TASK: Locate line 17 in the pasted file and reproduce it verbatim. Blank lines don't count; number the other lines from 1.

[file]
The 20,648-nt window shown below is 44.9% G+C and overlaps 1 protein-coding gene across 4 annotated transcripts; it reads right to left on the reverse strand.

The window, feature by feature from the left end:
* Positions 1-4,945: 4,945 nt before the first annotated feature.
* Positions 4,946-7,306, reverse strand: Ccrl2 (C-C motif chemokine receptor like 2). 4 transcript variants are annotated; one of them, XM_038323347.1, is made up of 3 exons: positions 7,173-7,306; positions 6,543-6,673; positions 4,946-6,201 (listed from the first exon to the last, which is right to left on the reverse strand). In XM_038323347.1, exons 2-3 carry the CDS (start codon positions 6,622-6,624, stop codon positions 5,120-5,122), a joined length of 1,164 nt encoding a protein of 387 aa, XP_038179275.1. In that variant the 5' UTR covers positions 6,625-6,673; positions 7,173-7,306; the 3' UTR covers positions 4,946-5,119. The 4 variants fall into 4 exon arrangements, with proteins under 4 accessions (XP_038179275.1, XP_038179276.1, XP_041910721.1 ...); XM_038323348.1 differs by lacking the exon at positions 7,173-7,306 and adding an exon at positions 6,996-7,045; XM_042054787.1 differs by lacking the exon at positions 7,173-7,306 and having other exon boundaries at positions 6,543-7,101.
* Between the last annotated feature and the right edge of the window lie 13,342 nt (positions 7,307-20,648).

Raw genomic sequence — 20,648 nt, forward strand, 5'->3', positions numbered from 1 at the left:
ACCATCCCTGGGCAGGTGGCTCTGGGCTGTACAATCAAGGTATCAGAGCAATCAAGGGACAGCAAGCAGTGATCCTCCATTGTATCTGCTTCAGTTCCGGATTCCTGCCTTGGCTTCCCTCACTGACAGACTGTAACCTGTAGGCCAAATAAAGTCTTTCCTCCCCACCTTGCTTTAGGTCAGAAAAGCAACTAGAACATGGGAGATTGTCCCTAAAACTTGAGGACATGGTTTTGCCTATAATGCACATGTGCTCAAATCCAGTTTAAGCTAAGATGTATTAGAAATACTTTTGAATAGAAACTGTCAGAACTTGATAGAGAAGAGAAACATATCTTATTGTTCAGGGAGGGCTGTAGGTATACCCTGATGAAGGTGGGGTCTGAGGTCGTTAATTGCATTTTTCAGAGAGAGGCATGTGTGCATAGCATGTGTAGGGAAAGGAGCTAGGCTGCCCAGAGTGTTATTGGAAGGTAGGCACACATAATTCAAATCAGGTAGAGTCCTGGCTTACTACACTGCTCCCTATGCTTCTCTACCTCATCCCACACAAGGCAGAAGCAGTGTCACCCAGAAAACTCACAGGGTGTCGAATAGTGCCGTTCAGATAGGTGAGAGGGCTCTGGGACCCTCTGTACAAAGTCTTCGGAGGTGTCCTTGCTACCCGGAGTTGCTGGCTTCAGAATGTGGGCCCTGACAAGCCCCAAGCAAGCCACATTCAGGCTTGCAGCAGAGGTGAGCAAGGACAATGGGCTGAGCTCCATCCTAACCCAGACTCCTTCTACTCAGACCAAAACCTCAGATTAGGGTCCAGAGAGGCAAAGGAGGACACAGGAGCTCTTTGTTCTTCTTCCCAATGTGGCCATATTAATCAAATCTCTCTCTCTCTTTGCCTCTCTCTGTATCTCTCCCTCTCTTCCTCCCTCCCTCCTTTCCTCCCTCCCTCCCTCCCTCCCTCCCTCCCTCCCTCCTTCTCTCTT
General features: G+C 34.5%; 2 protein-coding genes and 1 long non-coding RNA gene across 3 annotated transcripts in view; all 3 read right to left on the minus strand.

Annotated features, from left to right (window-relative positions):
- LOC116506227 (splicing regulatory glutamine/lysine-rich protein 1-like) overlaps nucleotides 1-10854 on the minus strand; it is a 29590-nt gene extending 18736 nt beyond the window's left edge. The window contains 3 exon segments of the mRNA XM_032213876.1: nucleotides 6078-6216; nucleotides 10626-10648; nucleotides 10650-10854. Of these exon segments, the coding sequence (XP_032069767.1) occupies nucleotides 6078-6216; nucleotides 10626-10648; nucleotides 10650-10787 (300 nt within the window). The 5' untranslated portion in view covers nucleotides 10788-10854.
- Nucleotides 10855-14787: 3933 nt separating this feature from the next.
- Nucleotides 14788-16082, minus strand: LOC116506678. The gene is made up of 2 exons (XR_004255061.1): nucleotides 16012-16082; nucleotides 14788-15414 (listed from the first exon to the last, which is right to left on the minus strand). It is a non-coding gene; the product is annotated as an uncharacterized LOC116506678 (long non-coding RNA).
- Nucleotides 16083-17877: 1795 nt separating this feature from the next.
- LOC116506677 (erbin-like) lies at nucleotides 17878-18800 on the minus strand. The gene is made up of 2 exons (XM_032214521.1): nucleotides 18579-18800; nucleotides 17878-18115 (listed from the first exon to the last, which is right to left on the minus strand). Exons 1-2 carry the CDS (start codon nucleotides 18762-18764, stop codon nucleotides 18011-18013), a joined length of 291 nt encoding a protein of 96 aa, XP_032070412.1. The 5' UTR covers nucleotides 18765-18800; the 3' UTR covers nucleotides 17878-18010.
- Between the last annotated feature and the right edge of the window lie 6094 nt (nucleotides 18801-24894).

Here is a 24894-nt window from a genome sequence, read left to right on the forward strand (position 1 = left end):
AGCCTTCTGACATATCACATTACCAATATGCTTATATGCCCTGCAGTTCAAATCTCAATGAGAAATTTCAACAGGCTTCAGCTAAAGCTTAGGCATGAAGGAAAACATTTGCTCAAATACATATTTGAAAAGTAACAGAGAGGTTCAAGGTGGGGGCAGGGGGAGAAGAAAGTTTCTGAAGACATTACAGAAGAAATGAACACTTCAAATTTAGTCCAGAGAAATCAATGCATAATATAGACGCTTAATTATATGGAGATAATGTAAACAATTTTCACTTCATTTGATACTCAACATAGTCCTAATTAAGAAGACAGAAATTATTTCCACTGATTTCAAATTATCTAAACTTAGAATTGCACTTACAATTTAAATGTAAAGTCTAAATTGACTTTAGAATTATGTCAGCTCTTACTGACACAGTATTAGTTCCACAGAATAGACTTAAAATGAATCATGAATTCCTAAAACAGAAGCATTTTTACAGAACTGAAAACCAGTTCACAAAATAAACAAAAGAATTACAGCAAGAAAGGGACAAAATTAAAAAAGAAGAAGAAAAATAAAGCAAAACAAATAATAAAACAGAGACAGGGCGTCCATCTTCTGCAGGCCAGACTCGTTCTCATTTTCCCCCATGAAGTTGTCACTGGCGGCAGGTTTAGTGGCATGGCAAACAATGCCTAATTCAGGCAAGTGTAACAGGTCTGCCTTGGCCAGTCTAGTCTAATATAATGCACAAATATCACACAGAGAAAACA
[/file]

AGCCTTCTGACATATCACATTACCAATATGCTTATATGCCCTGCAGTTCAAATCTCAATGAGAAATTTCAACAGGCTTCAGCTAAAGCTTAGGCATGAAGGAAAACATTTGCTCAAATACATATTTGAAAAGTAACAGAGAGGTTCAAGGTGGGGGCAGGGGGAGAAGAAAGTTTCTGAAGACATTACAGAAGAAATGAACACTTCAAATTTAGTCCAGAGAAATCAATGCATAATATAGACGCTTAATTATATGGAGATAATGTAAACAATTTTCACTTCATTTGATACTCAACATAGTCCTAATTAAGAAGACAGAAATTATTTCCACTGATTTCAAATTATCTAAACTTAGAATTGCACTTACAATTTAAATGTAAAGTCTAAATTGACTTTAGAATTATGTCAGCTCTTACTGACACAGTATTAGTTCCACAGAATAGACTTAAAATGAATCATGAATTCCTAAAACAGAAGCATTTTTACAGAACTGAAAACCAGTTCACAAAATAAACAAAAGAATTACAGCAAGAAAGGGACAAAATTAAAAAAGAAGAAGAAAAATAAAGCAAAACAAATAATAAAACAGAGACAGGGCGTCCATCTTCTGCAGGCCAGACTCGTTCTCATTTTCCCCCATGAAGTTGTCACTGGCGGCAGGTTTAGTGGCATGGCAAACAATGCCTAATTCAGGCAAGTGTAACAGGTCTGCCTTGGCCAGTCTAGTCTAATATAATGCACAAATATCACACAGAGAAAACA